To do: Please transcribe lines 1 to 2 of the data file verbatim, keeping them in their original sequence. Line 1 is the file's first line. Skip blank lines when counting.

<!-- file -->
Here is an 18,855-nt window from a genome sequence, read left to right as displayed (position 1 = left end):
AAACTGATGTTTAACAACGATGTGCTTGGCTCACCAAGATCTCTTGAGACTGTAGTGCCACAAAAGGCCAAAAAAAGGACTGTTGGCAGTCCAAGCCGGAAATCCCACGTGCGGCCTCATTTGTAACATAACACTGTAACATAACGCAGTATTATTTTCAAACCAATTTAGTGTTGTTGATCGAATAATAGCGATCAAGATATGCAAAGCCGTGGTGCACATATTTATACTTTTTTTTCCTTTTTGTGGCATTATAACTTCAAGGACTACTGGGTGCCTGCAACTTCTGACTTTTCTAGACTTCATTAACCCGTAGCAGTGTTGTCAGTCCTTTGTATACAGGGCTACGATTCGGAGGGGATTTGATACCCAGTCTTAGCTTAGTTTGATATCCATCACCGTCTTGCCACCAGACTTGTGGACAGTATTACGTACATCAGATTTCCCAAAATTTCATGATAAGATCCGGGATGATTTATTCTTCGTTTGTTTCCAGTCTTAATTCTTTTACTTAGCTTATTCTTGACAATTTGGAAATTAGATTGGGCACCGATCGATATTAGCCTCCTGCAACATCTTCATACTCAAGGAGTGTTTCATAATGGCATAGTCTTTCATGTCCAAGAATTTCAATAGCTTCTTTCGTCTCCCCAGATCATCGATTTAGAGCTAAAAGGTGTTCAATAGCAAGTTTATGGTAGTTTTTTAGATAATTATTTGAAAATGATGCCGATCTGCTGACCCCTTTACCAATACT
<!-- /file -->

Here is an 18,855-nt window from a genome sequence, read left to right as displayed (position 1 = left end):
AAACTGATGTTTAACAACGATGTGCTTGGCTCACCAAGATCTCTTGAGACTGTAGTGCCACAAAAGGCCAAAAAAAGGACTGTTGGCAGTCCAAGCCGGAAATCCCACGTGCGGCCTCATTTGTAACATAACACTGTAACATAACGCAGTATTATTTTCAAACCAATTTAGTGTTGTTGATCGAATAATAGCGATCAAGATATGCAAAGCCGTGGTGCACATATTTATACTTTTTTTTCCTTTTTGTGGCATTATAACTTCAAGGACTACTGGGTGCCTGCAACTTCTGACTTTTCTAGACTTCATTAACCCGTAGCAGTGTTGTCAGTCCTTTGTATACAGGGCTACGATTCGGAGGGGATTTGATACCCAGTCTTAGCTTAGTTTGATATCCATCACCGTCTTGCCACCAGACTTGTGGACAGTATTACGTACATCAGATTTCCCAAAATTTCATGATAAGATCCGGGATGATTTATTCTTCGTTTGTTTCCAGTCTTAATTCTTTTACTTAGCTTATTCTTGACAATTTGGAAATTAGATTGGGCACCGATCGATATTAGCCTCCTGCAACATCTTCATACTCAAGGAGTGTTTCATAATGGCATAGTCTTTCATGTCCAAGAATTTCAATAGCTTCTTTCGTCTCCCCAGATCATCGATTTAGAGCTAAAAGGTGTTCAATAGCAAGTTTATGGTAGTTTTTTAGATAATTATTTGAAAATGATGCCGATCTGCTGACCCCTTTACCAATACT